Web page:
Environmental Screening Levels
The Environmental Screening Levels (ESLs) provide conservative screening levels for over 100 chemicals found at sites with contaminated soil and groundwater. They are intended to help expedite the identification and evaluation of potential environmental concerns at contaminated sites. ESLs address a range of media (soil, groundwater, soil gas, and indoor air) and a range of concerns (e.g., impacts to drinking water, vapor intrusion, and impacts to aquatic habitat).
Access the Environmental Screening Level Documents
When ESLs are updated or revised, we distribute the ESL documents in an email to ESL mailing list subscribers. Check the ESL Status Sheet for the dates of the most recent ESL documents. You can join the ESL mailing list by filling out the Email Subscription San Francisco Region Form and checking the ESL box under the General category. The ESL documents can also be requested via email. Please email ESLs.ESLs@waterboards.ca.gov with “Request for ESL Documents” in the subject line to receive the most current version of the following ESL documents:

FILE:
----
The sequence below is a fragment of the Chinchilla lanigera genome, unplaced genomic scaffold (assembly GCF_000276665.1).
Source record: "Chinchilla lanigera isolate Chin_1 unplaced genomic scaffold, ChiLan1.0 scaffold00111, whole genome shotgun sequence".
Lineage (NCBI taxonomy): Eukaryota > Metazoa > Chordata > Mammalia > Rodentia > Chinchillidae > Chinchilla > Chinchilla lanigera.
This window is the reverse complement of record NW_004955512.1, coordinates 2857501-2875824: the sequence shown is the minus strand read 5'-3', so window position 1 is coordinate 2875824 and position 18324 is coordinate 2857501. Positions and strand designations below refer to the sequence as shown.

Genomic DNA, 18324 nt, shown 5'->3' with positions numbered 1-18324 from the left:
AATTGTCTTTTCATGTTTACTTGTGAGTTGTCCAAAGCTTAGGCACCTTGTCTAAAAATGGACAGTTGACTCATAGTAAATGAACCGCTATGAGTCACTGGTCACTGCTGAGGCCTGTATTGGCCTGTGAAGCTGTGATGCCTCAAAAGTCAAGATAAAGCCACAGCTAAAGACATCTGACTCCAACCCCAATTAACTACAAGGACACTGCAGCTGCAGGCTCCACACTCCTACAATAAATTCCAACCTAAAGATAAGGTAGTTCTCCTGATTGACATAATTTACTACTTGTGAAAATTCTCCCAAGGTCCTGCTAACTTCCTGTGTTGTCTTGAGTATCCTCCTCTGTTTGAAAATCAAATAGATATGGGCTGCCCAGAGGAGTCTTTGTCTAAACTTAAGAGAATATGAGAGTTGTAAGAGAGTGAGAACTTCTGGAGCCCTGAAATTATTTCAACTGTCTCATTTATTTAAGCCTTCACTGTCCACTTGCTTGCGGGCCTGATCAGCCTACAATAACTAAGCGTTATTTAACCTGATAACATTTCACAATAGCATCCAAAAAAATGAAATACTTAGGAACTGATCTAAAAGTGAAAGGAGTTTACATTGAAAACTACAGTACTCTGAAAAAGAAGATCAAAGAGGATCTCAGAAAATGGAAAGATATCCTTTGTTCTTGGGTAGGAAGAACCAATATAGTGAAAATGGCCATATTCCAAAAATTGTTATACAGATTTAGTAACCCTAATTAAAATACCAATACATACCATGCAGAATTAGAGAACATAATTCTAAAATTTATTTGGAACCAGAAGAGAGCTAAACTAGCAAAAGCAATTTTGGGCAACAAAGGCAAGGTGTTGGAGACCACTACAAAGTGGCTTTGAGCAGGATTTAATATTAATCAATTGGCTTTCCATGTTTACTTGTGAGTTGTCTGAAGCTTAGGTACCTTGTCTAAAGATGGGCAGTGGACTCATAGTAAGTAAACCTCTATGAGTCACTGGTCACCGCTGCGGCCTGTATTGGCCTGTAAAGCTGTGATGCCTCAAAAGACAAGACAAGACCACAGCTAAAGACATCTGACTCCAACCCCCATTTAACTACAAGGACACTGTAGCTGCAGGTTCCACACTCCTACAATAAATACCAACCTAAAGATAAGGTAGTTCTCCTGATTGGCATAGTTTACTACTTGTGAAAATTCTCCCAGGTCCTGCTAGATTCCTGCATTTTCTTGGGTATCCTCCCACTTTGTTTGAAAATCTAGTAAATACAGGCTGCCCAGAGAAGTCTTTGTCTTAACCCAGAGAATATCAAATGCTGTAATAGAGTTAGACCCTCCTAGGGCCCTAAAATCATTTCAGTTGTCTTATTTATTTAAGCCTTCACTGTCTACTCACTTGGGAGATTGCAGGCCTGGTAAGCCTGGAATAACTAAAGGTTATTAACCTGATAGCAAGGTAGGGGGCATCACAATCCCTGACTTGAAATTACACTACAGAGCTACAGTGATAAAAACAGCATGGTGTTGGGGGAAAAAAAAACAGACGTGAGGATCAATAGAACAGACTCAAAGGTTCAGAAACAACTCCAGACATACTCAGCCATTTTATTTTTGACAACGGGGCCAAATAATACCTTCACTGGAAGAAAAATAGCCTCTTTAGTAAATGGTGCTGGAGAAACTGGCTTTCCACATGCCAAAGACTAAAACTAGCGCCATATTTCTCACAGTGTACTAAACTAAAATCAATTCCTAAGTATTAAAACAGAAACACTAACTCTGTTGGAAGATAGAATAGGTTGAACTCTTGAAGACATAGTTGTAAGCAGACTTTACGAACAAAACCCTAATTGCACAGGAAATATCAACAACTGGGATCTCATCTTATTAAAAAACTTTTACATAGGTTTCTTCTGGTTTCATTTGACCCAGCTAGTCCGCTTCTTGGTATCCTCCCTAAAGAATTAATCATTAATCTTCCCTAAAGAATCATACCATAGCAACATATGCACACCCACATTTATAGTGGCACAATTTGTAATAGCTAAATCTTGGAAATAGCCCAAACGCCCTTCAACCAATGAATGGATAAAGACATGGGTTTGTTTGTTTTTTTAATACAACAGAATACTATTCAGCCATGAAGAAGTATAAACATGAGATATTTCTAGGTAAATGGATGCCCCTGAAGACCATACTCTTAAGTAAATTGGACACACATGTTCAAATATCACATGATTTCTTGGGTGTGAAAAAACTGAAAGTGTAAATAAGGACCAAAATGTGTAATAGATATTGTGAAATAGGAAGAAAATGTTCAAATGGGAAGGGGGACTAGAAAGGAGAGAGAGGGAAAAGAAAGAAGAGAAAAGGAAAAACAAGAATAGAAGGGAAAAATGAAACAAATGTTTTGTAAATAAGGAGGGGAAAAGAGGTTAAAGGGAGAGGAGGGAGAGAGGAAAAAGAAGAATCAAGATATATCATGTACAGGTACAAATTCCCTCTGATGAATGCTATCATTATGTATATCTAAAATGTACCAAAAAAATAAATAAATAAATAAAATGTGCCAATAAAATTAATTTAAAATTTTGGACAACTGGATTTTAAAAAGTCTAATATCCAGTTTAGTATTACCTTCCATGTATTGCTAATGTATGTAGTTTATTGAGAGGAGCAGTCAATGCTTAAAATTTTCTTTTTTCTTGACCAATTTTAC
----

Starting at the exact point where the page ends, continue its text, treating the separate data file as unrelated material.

- Cover Memo Identifies notable changes in the latest ESL update.
- User's Guide Explains the derivation and use of ESLs.
- ESL Workbook The ESL Workbook (Microsoft Excel for Office 365) consists of four parts: Summary Tables, Interactive Tool, Calculations Tables, and Input Parameters Tables. User's Guide Chapter 2 describes how to use the ESL Workbook.
- ESL Summary Tables Includes a PDF version of the ESL Summary Tables for Groundwater, Soil, and Vapor (Subslab/Soil Gas and Indoor Air) and Short-Term Trichloroethene (TCE) Action Levels from the ESL Workbook.
- Frequently Asked Questions Answers common questions.
- PFOS and PFOA ESLs Memorandum presenting interim final ESLs for perfluorooctane sulfonate (PFOS) and perfluorooctanoate (PFOA), which will be incorporated into our ESL Workbook and User’s Guide as part of the next major ESL update.
SCP Case Management Tool
The 2009 Assessment Tool for Closure of Low-Threat Chlorinated Solvent Sites (LTAT) presents nine narrative criteria that must be satisfied to demonstrate that site contamination poses a low threat. Staff and responsible parties are encouraged to use the LTAT criteria to plan and implement investigations and cleanup at any unauthorized release sites not subject to the State Board Low-Threat Underground Storage Tank Case Closure Policy. The LTAT narrative criteria can be used in conjunction with screening levels or site-specific numeric criteria appropriate given the conceptual site model.